Perhaps the strongest evidence of charter school efficiency advantages comes from the work of Gronberg, Taylor and Jansen (2012) on Texas charter schools. The authors find that, generally, Texas “charter schools are able to produce educational outcomes at lower cost than traditional public schools—probably because they face fewer regulations—but are not systematically more efficient relative to their frontier than are traditional public schools.”(p. 302) In other words, while the overall cost of charter schools is lower for comparable output, the variations in relative efficiency among Texas charter schools are substantial. Efficiency is neither uniformly nor consistently achieved. As explained above, evidence from related work by these authors reveals that the lower overall expenses are largely a function of lower salaries and inexperienced staff (Taylor et al., 2011). Thus, maintaining efficiency may require ongoing reliance on inexperienced staff.

Frequently cited studies touting the relative effectiveness of charter schools operated by major Charter Management Organizations, including Lake et al. (2010) and Dobbie and Fryer (2011) have typically measured poorly or not at all the resources available in these schools – schools which Baker, Libby and Wiley (2015, 2012) and Gronberg, Taylor and Jansen (2012) identify as often spending substantially more than nearby district schools. Baker, Libby and Wiley (2015) and others (Preston et al., 2012) explain that most charter schools, and large CMO charter schools in particular, operate under a similar human resource intensive model as traditional district schools. Specifically, well-endowed CMOs allocate their additional resources to competitive wages (higher than expected for relatively inexperienced teachers), small classes, longer days and years (Baker, Libby and Wiley, 2012).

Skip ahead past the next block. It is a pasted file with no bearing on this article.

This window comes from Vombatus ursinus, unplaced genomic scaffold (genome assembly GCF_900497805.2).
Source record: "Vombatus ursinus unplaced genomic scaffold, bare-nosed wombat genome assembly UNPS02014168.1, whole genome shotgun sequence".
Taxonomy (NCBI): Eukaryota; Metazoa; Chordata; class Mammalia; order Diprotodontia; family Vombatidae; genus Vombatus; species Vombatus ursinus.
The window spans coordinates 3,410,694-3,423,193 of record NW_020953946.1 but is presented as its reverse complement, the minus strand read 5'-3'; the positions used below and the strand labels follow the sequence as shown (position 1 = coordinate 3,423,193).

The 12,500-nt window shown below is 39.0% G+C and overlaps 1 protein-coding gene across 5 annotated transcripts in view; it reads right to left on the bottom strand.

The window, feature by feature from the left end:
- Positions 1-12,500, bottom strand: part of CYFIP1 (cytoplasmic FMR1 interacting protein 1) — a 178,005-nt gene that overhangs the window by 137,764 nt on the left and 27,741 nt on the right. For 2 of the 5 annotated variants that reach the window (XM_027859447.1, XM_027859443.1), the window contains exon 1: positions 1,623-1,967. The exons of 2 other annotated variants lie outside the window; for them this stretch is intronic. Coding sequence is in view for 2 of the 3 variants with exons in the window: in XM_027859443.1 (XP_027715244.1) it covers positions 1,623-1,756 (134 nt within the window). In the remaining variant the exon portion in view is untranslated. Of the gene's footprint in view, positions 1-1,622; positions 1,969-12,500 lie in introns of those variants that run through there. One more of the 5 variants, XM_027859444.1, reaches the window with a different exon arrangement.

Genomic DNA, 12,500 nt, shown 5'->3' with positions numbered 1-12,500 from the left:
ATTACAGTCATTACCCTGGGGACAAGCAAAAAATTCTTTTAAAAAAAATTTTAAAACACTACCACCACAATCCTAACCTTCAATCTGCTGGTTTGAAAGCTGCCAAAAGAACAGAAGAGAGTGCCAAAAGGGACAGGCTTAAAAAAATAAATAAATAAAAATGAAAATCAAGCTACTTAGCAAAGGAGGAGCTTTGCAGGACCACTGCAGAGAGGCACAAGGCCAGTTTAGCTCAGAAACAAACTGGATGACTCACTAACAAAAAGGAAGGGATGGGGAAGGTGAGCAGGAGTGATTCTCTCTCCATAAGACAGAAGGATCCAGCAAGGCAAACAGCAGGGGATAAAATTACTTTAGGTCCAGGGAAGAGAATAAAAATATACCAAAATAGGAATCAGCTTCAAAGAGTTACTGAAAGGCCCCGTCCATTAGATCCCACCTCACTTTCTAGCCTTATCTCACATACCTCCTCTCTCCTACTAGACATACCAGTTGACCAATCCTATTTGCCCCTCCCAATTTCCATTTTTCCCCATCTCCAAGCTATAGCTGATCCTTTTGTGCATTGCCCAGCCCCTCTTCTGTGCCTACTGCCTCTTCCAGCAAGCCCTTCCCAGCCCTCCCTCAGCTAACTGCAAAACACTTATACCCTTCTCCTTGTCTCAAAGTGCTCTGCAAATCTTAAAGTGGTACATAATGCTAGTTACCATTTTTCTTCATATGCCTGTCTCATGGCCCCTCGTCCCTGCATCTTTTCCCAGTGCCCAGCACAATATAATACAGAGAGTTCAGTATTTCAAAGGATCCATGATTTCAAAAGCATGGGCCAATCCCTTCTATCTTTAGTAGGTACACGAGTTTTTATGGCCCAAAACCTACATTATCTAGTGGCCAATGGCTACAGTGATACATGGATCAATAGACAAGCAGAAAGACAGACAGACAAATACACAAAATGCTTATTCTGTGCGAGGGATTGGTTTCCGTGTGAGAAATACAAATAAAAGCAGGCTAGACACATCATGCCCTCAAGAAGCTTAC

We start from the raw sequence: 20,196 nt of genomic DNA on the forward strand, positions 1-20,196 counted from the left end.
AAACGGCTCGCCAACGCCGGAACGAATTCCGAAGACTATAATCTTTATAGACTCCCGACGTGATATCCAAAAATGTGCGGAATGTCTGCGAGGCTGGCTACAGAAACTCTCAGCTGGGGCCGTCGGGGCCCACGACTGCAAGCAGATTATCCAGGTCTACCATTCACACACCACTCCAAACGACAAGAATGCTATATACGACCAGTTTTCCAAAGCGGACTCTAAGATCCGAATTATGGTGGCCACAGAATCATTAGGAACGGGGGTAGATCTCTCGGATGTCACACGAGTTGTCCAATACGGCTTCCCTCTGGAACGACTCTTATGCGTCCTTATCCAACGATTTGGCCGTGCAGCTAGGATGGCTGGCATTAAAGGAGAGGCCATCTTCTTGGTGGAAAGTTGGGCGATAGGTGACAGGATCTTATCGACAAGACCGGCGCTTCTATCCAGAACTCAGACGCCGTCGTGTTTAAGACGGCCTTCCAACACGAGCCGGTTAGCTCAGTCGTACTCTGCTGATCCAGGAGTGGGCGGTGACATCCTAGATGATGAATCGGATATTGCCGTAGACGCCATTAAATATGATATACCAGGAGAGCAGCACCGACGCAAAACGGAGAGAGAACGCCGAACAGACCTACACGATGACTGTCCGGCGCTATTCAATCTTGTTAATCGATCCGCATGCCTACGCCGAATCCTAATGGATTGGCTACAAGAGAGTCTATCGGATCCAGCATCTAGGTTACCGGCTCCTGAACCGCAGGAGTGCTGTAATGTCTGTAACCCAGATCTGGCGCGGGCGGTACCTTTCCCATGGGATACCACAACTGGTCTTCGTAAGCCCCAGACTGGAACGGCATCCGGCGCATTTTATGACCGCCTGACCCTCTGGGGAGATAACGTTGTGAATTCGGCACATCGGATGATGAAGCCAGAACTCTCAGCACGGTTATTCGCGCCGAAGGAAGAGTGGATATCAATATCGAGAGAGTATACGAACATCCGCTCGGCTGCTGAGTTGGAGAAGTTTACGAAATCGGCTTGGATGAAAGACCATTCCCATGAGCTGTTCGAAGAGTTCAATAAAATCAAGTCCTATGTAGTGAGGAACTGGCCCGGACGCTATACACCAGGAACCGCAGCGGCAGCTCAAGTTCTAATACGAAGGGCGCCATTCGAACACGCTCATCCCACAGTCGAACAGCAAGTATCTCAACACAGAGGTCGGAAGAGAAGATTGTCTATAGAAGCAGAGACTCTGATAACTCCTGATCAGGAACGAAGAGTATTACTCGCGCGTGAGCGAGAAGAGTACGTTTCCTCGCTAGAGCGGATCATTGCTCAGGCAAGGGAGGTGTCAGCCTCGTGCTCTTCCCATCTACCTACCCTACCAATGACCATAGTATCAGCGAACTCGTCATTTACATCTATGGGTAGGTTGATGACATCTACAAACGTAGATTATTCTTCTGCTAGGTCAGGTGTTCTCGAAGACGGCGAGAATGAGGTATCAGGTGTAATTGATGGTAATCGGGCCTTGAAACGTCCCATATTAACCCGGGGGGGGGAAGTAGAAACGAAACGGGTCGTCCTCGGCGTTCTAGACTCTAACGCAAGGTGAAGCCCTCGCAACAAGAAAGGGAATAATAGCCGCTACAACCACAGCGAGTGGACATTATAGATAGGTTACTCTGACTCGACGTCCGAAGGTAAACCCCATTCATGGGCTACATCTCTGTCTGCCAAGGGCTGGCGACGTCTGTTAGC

Other charter school operators have attempted to reduce substantially direct instructional per pupil costs through online and hybrid learning. This approach provides perhaps the greatest opportunity to maximize profit margin as it presents the greatest opportunity to cut staffing costs. But as Epple, Romano and Zimmer (2015) explain, regarding student outcomes “online ‘cyber’ schools appear to be a failed innovation, delivering markedly poorer achievement outcomes than TPSs.” (p. 55)